The lads were in high feather at the success of their exploit, and each showed it in a different way. Charley laughed and talked about it, offered to trot grandma out any day, and rejoiced in the strength of his muscles, and his soundness in wind and limb.

But Ned sat silently eating his dinner, and when some one asked him if he remembered the text of the sermon, he answered in grandma's words, "A merciful man is merciful to his beast."

"Well, I don't care, that's the only text I remember, and I got a sermon out of it, any way," he said, when the rest laughed at him, and asked what he was thinking about.

"I seem to know now how Major feels when we keep him waiting, when I don't blanket him, and when I expect him to pull his heart out, with no time to get his breath. I'm going to beg his pardon after dinner, and tell him all about it."

Charley stopped laughing when sober Ned said that, and he saw his father and mother nod to one another as if well pleased.

"I'll go too, and tell the old fellow that I mean to uncheck him going up hill, to scotch the wheels so he can rest, and be ever so good to him if he'll only get well."

"You might add that you mean to treat him like a horse and a brother, for you have turned pony yourself," said his father, when Charley finished his virtuous remarks.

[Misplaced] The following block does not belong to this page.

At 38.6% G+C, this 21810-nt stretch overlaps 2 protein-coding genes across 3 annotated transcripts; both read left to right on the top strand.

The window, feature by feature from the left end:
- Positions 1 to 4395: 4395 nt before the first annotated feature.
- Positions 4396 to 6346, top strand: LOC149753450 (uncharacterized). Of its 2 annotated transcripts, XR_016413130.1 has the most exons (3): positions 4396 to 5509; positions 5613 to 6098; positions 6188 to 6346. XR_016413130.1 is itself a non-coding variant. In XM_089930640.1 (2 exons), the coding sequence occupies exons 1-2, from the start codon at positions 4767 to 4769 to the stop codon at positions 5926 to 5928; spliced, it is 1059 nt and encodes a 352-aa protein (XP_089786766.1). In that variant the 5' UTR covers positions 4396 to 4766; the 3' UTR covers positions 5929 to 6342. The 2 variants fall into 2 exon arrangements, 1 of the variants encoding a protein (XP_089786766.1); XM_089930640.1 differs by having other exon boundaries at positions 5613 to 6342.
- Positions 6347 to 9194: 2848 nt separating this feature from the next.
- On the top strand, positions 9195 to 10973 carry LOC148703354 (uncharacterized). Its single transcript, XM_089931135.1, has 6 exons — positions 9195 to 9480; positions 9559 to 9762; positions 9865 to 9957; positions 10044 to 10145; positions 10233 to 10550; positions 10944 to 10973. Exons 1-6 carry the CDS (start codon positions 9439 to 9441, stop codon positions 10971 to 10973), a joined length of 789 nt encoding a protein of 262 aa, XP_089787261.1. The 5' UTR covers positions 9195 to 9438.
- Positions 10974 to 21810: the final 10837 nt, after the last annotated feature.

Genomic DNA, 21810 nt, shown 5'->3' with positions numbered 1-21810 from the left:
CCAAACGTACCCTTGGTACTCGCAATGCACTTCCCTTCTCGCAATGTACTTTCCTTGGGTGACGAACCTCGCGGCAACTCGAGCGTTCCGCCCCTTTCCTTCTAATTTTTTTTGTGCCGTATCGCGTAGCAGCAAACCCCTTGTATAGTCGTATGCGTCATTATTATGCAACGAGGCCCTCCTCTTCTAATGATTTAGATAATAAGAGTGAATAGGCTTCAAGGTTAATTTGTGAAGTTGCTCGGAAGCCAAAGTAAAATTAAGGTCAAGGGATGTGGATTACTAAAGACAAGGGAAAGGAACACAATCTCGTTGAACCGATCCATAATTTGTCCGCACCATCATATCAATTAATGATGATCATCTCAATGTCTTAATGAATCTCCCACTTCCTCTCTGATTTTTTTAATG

"And don't forget to pet him a good deal, my dears, for horses like to be loved, and praised, and thanked, as well as boys, and we can't do too much for the noble creatures who are so faithful and useful to us," said Mrs. Jenks, quite touched by the new state of feeling.

"It's my opinion that this sickness among the horses will do a deal of good, by showing folks the great value of the beasts they abuse and neglect. Neighbor Stone is fussing over his old Whitey as if he was a child, and yet I've seen that poor brute unmercifully beaten, and kept half starved. I told Stone that if he lost him it would be because kind treatment came too late; and Stone never got mad, but went and poured vinegar over a hot brick under Whitey's nose till he 'most sneezed his head off. Stone has got a lesson this time, and so have some other folks."

As the farmer spoke, he glanced at the boys, who remorsefully recalled the wrongs poor Major had suffered at their hands, not from cruelty, but thoughtlessness, and both resolved to treat him like a friend for evermore.

"Well," said grandma, looking with tender pride at the ruddy faces on either side of her, "I'm thankful to say that I've never missed a Sunday for twenty year, and I've been in all sorts of weather, and in all sorts of ways, even on an ox sled one time when the drifts were deep, but I never went better than to-day; so in this dish of tea I'm going to drink this toast: 'Easy roads, light loads, and kind drivers to grandma's team.'"



After Cinderella was married and settled, her god-mother looked about for some other clever bit of work to do, for she was not only the best, but the busiest little old lady that ever lived. Now the city was in a sad state, for all it looked so fine and seemed so gay. The old king was very lazy and sat all day in his great easy-chair, taking naps and reading newspapers, while the old queen sat opposite in her easy-chair, taking naps and knitting gold-thread stockings for her son. The prince was a fine young man, but rather wild, and fonder of running after pretty young ladies with small feet than of attending to the kingdom.